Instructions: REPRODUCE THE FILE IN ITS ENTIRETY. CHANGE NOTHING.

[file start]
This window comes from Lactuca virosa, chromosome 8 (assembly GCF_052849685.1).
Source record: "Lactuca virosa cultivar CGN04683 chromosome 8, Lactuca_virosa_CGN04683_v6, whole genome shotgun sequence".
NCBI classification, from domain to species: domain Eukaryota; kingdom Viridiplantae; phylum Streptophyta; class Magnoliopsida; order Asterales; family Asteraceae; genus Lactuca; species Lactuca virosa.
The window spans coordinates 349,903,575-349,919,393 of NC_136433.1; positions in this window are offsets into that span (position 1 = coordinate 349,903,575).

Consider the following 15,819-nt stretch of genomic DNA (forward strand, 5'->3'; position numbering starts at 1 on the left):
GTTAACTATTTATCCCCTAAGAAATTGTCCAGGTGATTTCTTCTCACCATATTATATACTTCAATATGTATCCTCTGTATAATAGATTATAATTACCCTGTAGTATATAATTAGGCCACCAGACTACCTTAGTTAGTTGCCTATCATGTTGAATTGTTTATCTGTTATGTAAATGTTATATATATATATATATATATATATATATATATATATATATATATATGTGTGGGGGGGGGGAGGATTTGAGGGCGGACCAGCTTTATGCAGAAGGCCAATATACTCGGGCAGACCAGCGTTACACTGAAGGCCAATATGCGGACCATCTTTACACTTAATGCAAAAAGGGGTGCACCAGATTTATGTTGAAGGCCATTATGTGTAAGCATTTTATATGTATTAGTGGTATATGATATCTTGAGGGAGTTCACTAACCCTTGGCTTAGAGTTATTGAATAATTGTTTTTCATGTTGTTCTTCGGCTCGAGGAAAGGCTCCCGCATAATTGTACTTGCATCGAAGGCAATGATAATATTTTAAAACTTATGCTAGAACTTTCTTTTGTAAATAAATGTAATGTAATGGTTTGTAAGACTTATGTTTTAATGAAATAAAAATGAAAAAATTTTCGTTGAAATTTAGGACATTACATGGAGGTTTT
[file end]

This window comes from Lactuca virosa, chromosome 8 (assembly GCF_052849685.1).
Source record: "Lactuca virosa cultivar CGN04683 chromosome 8, Lactuca_virosa_CGN04683_v6, whole genome shotgun sequence".
NCBI classification, from domain to species: domain Eukaryota; kingdom Viridiplantae; phylum Streptophyta; class Magnoliopsida; order Asterales; family Asteraceae; genus Lactuca; species Lactuca virosa.
The window spans coordinates 349,903,575-349,919,393 of NC_136433.1; positions in this window are offsets into that span (position 1 = coordinate 349,903,575).

Consider the following 15,819-nt stretch of genomic DNA (forward strand, 5'->3'; position numbering starts at 1 on the left):
GTTAACTATTTATCCCCTAAGAAATTGTCCAGGTGATTTCTTCTCACCATATTATATACTTCAATATGTATCCTCTGTATAATAGATTATAATTACCCTGTAGTATATAATTAGGCCACCAGACTACCTTAGTTAGTTGCCTATCATGTTGAATTGTTTATCTGTTATGTAAATGTTATATATATATATATATATATATATATATATATATATATATATATATGTGTGGGGGGGGGGAGGATTTGAGGGCGGACCAGCTTTATGCAGAAGGCCAATATACTCGGGCAGACCAGCGTTACACTGAAGGCCAATATGCGGACCATCTTTACACTTAATGCAAAAAGGGGTGCACCAGATTTATGTTGAAGGCCATTATGTGTAAGCATTTTATATGTATTAGTGGTATATGATATCTTGAGGGAGTTCACTAACCCTTGGCTTAGAGTTATTGAATAATTGTTTTTCATGTTGTTCTTCGGCTCGAGGAAAGGCTCCCGCATAATTGTACTTGCATCGAAGGCAATGATAATATTTTAAAACTTATGCTAGAACTTTCTTTTGTAAATAAATGTAATGTAATGGTTTGTAAGACTTATGTTTTAATGAAATAAAAATGAAAAAATTTTCGTTGAAATTTAGGACATTACATGGAGGTTTT